Born September 12, 1904
Klausgalvų Medsėdžiai, Russian Empire (present-day Lithuania)
Died February 4, 1974 (aged 69)
Vilnius, Lithuania
Nationality Lithuanian
Fields Theoretical Atomic spectroscopy, Theory of angular momentum
Alma mater Kaunas Vytautas Magnus University

Adolfas Pranaitis Jucys (12 September 1904 – 4 February 1974) was a Lithuanian theoretical physicist and mathematician, member of the Lithuanian Academy of Sciences in 1953. He graduated from Kaunas University in 1931 and later worked with both creators of the self-consistent field method – Douglas Hartree in Manchester (in 1938) and Vladimir Fock in Leningrad (1949–1951). Adolfas Jucys created the scientific school of theoretical physics in Vilnius, was the head of the Department of Theoretical Physics at Vilnius University (1944–1971). He organized the first Institute of Physics and Mathematics in Lithuania and was its first director (1956–1963), later (1971–1974) the head of the Department of Quantum Mechanical Calculations of the Institute.[1][2]

Jucys developed the theory of the electronic structure of atoms, formulated in a general form the multiconfiguration Hartree–Fock equations taking into account the correlation effects.[3][4] He along with his co-workers obtained the first solutions of such equations and applied them in atomic structure calculations, later introduced and developed the extended method of calculation,[5] as well as using non-orthogonal radial orbitals.

Adolfas Jucys with his disciples developed the mathematical apparatus of many-electron atoms with open shells. The most known work in this field is the monograph,[6] in which the original graphical method for the quantities of the angular momentum theory was presented, see angular momentum diagrams (quantum mechanics) for an exposition. In particular, Yutsis graphs[7][8] (connected simple graphs which can be partitioned into two vertex-induced trees) are named after Adolfas Jucys.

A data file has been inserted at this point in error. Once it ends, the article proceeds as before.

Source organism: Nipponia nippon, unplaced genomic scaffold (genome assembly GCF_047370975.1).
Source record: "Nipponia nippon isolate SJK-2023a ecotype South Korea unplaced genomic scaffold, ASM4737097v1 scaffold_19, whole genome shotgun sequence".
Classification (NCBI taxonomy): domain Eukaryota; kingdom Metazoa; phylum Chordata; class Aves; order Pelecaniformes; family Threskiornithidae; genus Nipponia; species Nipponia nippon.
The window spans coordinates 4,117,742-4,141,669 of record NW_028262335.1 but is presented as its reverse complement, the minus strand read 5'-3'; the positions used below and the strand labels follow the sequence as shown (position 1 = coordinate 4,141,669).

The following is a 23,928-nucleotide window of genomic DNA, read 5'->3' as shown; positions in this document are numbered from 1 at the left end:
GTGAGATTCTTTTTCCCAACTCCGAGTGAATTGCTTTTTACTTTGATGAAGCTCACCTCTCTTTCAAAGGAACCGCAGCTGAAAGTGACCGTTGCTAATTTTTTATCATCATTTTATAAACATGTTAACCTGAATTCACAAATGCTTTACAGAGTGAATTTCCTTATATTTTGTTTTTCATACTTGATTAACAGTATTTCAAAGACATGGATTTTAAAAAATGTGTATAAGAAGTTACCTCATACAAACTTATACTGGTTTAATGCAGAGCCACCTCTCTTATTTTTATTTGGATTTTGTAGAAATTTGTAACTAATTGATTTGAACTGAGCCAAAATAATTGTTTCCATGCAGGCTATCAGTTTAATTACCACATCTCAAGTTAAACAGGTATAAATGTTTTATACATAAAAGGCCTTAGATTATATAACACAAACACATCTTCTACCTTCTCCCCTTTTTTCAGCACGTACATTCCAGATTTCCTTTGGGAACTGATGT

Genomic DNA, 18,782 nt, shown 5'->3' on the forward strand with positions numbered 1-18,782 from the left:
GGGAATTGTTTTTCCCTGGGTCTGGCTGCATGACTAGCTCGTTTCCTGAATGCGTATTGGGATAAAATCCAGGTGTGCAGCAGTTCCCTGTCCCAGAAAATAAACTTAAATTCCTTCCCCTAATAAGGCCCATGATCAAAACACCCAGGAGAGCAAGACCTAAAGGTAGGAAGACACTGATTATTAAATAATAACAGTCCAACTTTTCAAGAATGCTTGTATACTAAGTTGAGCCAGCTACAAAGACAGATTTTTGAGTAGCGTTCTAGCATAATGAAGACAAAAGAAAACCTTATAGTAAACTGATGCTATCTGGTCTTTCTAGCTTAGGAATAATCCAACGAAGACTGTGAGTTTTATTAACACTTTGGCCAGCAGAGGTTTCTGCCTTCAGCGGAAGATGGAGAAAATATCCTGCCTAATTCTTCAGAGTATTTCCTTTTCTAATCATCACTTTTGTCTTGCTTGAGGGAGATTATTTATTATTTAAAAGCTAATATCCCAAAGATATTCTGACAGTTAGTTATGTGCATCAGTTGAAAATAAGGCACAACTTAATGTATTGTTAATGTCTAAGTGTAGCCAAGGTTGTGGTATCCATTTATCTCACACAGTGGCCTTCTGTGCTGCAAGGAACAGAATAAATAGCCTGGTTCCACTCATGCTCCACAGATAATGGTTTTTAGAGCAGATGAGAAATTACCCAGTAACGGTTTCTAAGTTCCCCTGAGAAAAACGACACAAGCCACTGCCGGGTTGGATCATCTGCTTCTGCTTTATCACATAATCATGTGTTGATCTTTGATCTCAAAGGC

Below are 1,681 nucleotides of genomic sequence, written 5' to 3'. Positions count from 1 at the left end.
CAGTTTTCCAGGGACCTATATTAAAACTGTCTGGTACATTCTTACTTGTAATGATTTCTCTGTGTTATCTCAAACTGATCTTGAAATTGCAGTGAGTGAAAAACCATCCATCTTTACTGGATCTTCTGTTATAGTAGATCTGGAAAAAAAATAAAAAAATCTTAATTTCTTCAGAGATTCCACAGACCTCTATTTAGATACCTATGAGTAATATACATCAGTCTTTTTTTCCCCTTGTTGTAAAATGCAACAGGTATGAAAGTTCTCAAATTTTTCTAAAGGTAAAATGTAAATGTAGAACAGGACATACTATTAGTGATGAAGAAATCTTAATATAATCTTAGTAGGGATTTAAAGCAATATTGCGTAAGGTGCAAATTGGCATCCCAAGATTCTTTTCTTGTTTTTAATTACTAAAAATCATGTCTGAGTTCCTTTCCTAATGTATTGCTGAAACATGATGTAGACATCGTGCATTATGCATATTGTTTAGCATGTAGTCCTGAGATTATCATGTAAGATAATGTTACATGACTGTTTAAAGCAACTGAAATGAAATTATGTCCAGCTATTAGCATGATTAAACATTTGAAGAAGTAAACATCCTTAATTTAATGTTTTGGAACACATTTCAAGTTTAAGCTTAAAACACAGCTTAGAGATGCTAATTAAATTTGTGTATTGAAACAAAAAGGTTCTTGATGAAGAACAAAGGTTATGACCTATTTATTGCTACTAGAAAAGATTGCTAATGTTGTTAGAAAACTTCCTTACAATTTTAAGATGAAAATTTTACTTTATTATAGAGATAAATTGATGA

Adolfas Jucys had an interest in the representation theory of Lie groups of different rank,[9] but the Jucys–Murphy elements in the group algebra ${\displaystyle \mathbb {C} [S_{n}]}$ of the symmetric group are named after his son Algimantas Adolfas Jucys.

## References

1. ^ "Archived copy". Archived from the original on 2011-07-22. Retrieved 2010-01-23.
2. ^ Fano, Ugo (June 1974). "Adolfas Jucys". Physics Today. 27 (6): 72. Bibcode:1974PhT....27f..72F. doi:10.1063/1.3128664.
3. ^ A.P. Jucys (Yutsis) (1952). "Fock's Equations in Multiconfiguration Approximation". Zh. Eksp. Teor. Fiz. (in Russian). 23 (2): 129–139.
4. ^ A.P. Jucys (1969). "On the Hartree-Fock Method in Multi-Configuration Approximation". Advances in Chemical Physics: Correlation Effects in Atoms and Molecules. 14: 191–206. doi:10.1002/9780470143599.ch5.
5. ^ Adolfas Pranaitis Jucys (1967). "On the extended method of calculation of atomic structures". International Journal of Quantum Chemistry. 1 (4): 311–319. Bibcode:1967IJQC....1..311J. doi:10.1002/qua.560010402.
6. ^ A.P. Jucys (Yutsis), I.B. (Yehoshua) Levinson and V.V. (Vladislovas Eimutis) Vanagas, Mathematical Apparatus of the Theory of Angular Momentum, Vilnius, 1960 (in Russian). English editions: Israel Program for Scientific Translations, Jerusalem 1962; Oldbourne Press, London, 1962; Gordon and Breach, New York, 1964.
7. ^ D. Van Dyck; G. Brinkmann; V. Fack (2005). "To be or not to be Yutsis: Algorithms for the decision of problem". Computer Physics Communications. 173 (1-2): 61–70. Bibcode:2005CoPhC.173...61V. doi:10.1016/j.cpc.2005.07.008.
8. ^ Robert E.L. Aldred; Dries Van Dyck; Gunnar Brinkmann; Brendan D. McKay (2009). "Graph structural properties of non-Yutsis graphs allowing fast recognition". Discrete Applied Mathematics. 157 (2): 377–386. doi:10.1016/j.dam.2008.03.020.
9. ^ [1]